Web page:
Emerging Drug Options: High Blood Pressure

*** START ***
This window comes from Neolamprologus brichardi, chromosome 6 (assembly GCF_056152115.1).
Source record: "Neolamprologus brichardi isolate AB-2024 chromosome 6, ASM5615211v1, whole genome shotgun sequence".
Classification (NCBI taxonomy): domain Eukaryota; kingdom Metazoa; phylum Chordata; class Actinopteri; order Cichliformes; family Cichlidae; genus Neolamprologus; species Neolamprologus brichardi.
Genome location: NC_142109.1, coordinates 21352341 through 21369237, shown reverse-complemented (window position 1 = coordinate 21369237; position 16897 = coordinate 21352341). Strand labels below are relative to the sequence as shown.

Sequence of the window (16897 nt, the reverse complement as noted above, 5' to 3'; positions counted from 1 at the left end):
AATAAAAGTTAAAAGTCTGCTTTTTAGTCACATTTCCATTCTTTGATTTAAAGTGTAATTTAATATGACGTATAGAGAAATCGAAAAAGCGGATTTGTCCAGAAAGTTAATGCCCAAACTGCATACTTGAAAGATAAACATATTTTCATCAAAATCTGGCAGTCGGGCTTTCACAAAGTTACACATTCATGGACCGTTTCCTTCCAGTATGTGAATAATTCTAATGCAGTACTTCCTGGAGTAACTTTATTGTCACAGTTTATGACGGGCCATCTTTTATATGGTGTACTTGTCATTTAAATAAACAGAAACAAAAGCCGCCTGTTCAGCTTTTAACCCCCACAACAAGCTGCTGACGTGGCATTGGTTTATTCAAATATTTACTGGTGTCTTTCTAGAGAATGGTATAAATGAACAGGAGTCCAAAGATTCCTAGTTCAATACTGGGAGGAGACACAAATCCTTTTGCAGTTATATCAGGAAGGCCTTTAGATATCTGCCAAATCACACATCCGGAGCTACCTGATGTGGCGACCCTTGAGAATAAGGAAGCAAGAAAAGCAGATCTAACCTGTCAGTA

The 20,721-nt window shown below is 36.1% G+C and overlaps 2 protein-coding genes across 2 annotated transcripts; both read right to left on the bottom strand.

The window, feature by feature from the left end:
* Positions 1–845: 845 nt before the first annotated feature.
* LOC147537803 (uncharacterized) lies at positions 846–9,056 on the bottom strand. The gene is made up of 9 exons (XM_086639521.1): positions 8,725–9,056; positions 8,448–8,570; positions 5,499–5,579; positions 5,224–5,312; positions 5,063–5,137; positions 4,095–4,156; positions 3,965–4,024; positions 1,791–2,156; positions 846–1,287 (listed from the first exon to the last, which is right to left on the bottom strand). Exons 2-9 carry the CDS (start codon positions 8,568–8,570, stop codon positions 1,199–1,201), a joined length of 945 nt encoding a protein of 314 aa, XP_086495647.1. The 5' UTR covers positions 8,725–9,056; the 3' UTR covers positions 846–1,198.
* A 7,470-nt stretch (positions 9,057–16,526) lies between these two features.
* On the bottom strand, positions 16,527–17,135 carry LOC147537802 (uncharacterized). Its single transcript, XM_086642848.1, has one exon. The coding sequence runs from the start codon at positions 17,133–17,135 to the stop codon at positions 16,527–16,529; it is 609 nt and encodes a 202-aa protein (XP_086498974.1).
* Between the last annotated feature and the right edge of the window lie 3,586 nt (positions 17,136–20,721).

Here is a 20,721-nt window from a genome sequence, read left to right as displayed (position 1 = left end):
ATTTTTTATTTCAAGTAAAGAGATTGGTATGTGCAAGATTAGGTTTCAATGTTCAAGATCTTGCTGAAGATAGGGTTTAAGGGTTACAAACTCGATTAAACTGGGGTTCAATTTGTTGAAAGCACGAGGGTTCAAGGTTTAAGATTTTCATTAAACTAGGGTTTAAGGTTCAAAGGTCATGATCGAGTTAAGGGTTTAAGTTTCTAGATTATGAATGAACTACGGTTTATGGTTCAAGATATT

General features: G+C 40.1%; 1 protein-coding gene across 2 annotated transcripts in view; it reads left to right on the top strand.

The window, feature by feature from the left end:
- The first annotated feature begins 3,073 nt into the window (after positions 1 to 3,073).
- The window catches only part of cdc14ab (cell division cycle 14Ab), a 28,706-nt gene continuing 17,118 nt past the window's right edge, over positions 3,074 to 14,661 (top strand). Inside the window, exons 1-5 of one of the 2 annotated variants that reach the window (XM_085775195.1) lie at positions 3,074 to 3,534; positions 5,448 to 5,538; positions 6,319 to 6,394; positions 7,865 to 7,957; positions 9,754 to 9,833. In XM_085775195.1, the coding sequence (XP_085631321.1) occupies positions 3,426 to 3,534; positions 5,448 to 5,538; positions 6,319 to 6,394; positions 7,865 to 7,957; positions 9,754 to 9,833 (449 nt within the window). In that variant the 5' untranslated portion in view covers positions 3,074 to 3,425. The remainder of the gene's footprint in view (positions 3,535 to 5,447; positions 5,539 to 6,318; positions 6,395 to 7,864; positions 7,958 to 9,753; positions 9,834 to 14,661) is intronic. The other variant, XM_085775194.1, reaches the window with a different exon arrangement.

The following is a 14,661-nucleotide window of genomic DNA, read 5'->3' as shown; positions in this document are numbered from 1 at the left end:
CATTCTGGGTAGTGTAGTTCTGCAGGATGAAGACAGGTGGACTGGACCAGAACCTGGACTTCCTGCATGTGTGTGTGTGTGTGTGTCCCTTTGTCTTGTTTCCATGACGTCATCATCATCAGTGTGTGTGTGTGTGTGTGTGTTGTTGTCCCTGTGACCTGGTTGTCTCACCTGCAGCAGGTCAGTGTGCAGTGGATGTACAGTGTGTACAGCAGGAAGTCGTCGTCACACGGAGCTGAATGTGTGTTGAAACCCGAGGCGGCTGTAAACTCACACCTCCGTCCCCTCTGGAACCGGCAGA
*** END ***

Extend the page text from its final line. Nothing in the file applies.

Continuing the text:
Hypertension affects approximately 70 million Americans and is a major risk factor for cardiovascular disease. It has been estimated that up to 65% of patients with hypertension do not have their blood pressure (BP) under control. Other studies have demonstrated that as many as 85% of hypertensive patients may need multiple medications to control their BP, underscoring the need for effective combination treatments. In 2009, the FDA approved aliskiren/valsartan (Valturna, Novartis) as a single-pill combination for the treatment of high BP in patients not adequately controlled on aliskiren or valsartan monotherapy. It was also approved as initial therapy in patients likely to need multiple drugs to achieve BP goals. Aliskiren/valsartan targets two key points within the renin-angiotensin aldosterone system (RAAS), which is believed to be an important regulator of BP. Valsartan blocks the action of angiotensin II, a component of the RAAS that causes blood vessels to tighten and narrow. Aliskiren directly inhibits renin, an enzyme that initiates the processes that lead to formation of angiotensin II. By targeting these two points within the RAAS, the agent helps blood vessels relax and widen so BP is lowered. Analyzing Clinical Trial Data A pivotal 8-week randomized, double-blind, placebo-controlled clinical trial involving about 1,800 patients helped lead to the FDA’s approval of aliskiren/valsartan. This trial analyzed use of aliskiren 150 mg and 300 mg and valsartan 160 mg and 320 mg alone and in combination. Initial doses of aliskiren and valsartan were 150 mg and 160 mg, respectively, and were increased at 4 weeks to 300 mg and 320 mg, respectively. BP reductions with the aliskiren/valsartan combination were significantly greater than...